Edinburgh Festival: A reinvented and reinvigorated city of culture is emerging from the shadows – Brian Ferguson

It’s the first Saturday in August and I’m trying to navigate my way through a packed courtyard on my way to a mid-afternoon Fringe show.

But it’s not the familiar surroundings of the Pleasance I’m in.

Instead, I've just arrived at the historic estate at Newhailes, a 17th-century country house in Musselburgh, where a dog show was being hosted in its grounds, along with the Leith-based theatre company Grid Iron.

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It has long specialised at creating new theatrical spaces out of the most unlikely spaces, including a Princes Street department store, hidden vaults beneath the City Chambers, Edinburgh Airport, and a rock climbing centre.

New show Doppler, about a man trying to live life on his own in a forest, is staged in a magically transformed wooded clearing, before an audience seated on logs and cushions.

The previous evening, most of the audience for the Traverse show Move were perched on rocks at Silverknowes Beach, where they donned headphones to experience an open-air production played out against the backdrop of the Firth of Forth, the Fife coastline and a glowering sky.

Audiences are braving the elements on top of a multi-storey car park below Edinburgh Castle. The “MultiStory” venue, jointly created by four of the Fringe's main players, the Traverse, the Gilded Balloon, Zoo and Dance Base, is one of several new sites effectively extending the city’s cultural quarter this year.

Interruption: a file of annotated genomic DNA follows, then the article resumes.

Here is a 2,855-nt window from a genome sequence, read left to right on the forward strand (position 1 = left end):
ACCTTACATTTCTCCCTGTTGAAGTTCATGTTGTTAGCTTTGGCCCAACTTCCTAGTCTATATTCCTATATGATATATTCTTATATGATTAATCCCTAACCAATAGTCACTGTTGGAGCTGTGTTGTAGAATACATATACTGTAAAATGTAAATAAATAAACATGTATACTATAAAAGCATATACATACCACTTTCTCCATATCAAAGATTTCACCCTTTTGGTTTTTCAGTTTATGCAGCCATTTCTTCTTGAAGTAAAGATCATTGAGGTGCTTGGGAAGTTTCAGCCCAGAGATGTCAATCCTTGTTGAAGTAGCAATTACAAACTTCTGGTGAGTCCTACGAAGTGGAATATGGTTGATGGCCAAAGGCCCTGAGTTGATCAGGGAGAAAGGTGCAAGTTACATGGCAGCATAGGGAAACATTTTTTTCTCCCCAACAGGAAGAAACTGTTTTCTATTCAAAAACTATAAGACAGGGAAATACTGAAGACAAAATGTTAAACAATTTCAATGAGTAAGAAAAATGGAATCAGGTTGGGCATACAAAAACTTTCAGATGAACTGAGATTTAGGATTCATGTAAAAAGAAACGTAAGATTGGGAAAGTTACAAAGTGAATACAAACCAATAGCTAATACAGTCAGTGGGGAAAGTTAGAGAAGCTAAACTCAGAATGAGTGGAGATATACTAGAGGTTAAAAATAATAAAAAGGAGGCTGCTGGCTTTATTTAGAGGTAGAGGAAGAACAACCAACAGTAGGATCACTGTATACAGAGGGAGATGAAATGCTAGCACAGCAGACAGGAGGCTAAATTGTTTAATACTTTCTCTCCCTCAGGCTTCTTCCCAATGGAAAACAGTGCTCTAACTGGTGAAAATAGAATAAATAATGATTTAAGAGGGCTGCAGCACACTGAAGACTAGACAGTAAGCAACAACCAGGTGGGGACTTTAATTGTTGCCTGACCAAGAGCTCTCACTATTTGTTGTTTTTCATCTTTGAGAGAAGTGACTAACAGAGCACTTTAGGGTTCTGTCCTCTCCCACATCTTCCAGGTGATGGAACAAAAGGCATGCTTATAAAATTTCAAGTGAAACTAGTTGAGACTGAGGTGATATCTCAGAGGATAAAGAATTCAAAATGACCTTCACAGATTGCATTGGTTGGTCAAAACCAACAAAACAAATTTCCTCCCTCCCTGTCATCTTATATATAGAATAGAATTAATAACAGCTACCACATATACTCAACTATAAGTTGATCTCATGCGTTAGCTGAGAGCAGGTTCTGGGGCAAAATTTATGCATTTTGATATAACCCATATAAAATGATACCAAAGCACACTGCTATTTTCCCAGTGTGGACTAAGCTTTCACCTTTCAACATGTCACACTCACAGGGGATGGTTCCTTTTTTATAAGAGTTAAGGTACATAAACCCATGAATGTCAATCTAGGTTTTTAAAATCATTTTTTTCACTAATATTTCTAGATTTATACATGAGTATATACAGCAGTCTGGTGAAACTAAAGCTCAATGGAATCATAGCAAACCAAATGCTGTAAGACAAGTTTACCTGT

Others include Festival Square, finally living up its name by playing host to the Ladyboys of Bangkok, and Edinburgh College of Art, where the book festival will bring together authors and audiences from Saturday.

Sweet FA is being staged by This Is My Story Productions at Tynecastle Park. Picture: Simon Messer

I spent Saturday night at Tynecastle, where a temporary stage is hosting Sweet FA, a rousing musical drama inspired by the rise of women’s football during the First World War, while the week began largely surrounded by fans of a different colour, in 1902, an intensely gripping play focusing on a group of modern-day Hibs fans, performed inside century-old railway arches.

Meanwhile the Edinburgh International Festival has created two music venues bigger than the Barrowland Ballroom for its socially distanced shows, while the vast Corn Exchange at Chesser has been reinvented as a dedicated Fringe comedy venue.

The aforementioned shows and venues are, of course, a mere snapshot of the suddenly explosion of festival activity in Edinburgh in the space of a week.

Of course, there have been inevitable comparisons with the normal – and much criticised – scale of the city’s cultural bonanza in August, with some commentators dismissing the worth of this year's events before a performer had taken to the stage.

Sweet FA is being staged at Tynecastle Park football stadium.

However these not only seem premature but also misplaced.

The revival of the festivals has to be seen against the background upon which they all had to be planned. The prospect of strict social distancing restrictions easing in time did not emerge until the end of June and was not actually confirmed until mid-July.

Event organisers and venues have had to second guess how much appetite there would be for live entertainment in Edinburgh and grapple with ever-changing quarantine rules.

Yet the festivals are undergoing a remarkable rebirth and reinvention, against all the odds and doom-laden predictions.

Keith Fleming plays the lead role in Doppler, which is being staged in the woodlands at Newhailes House in Musselburgh.

And with largely-local audiences lapping up shows, a new and reinvigorated city of culture is already emerging from the shadows of Covid.

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